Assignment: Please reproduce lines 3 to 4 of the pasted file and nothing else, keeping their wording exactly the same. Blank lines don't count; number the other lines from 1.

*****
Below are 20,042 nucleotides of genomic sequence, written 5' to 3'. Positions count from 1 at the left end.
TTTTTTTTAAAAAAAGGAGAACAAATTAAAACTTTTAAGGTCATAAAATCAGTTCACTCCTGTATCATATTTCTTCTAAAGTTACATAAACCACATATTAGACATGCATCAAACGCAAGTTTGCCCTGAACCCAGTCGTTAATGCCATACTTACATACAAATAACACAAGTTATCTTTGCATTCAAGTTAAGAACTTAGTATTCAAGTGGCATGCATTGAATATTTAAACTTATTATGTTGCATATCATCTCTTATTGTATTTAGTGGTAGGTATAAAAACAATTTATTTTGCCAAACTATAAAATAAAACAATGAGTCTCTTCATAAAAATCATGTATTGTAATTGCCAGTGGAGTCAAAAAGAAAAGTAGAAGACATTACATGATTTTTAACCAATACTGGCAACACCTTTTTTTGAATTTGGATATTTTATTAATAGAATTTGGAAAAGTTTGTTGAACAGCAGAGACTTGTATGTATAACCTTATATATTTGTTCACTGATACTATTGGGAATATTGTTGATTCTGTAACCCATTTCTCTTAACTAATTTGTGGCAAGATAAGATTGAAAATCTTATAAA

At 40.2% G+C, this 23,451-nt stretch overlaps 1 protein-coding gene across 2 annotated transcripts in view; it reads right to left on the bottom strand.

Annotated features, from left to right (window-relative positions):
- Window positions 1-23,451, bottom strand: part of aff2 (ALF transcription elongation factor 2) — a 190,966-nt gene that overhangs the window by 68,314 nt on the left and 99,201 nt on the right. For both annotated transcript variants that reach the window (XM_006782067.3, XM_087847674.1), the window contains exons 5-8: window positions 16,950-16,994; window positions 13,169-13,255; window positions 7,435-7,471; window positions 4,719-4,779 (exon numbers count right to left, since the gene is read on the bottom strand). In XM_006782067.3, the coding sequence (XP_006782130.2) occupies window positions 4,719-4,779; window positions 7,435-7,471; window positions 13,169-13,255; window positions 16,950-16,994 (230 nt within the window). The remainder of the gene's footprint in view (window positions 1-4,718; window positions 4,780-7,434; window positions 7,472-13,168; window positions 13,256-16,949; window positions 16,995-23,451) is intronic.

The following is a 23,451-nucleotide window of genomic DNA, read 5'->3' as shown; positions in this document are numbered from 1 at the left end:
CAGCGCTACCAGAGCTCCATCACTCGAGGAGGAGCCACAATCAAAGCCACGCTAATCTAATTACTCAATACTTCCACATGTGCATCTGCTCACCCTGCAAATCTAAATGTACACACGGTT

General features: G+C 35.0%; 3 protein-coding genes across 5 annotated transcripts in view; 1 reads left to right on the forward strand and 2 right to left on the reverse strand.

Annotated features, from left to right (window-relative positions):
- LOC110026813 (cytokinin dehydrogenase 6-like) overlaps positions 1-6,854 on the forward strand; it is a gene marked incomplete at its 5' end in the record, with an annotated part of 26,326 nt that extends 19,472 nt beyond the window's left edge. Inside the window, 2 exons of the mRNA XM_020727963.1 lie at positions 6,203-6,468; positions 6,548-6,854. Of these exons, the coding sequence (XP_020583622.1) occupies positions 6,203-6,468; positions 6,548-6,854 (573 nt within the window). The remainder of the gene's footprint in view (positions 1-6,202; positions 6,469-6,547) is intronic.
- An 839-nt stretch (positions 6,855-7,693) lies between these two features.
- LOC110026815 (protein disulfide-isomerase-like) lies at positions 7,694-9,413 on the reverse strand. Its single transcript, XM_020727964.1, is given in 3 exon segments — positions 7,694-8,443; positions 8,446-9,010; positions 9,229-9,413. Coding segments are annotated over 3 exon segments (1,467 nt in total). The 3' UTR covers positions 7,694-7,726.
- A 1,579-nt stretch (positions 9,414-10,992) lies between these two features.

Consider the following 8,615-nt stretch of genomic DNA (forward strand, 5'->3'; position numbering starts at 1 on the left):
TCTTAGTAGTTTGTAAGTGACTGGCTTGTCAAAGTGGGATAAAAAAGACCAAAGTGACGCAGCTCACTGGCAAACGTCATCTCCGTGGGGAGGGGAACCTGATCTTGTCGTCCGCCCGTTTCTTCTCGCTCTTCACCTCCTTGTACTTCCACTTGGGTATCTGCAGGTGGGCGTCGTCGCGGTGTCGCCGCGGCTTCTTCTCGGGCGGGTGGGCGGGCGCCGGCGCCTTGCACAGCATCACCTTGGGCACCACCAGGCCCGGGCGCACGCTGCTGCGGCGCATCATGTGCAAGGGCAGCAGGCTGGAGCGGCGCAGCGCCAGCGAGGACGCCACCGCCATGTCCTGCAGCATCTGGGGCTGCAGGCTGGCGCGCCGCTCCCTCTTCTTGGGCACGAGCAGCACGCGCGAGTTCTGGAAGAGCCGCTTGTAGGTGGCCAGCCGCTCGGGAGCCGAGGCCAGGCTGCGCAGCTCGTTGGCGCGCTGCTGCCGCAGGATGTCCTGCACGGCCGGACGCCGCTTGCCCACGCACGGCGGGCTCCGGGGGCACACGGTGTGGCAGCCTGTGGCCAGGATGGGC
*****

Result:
At 40.2% G+C, this 23,451-nt stretch overlaps 1 protein-coding gene across 2 annotated transcripts in view; it reads right to left on the bottom strand.

Annotated features, from left to right (window-relative positions):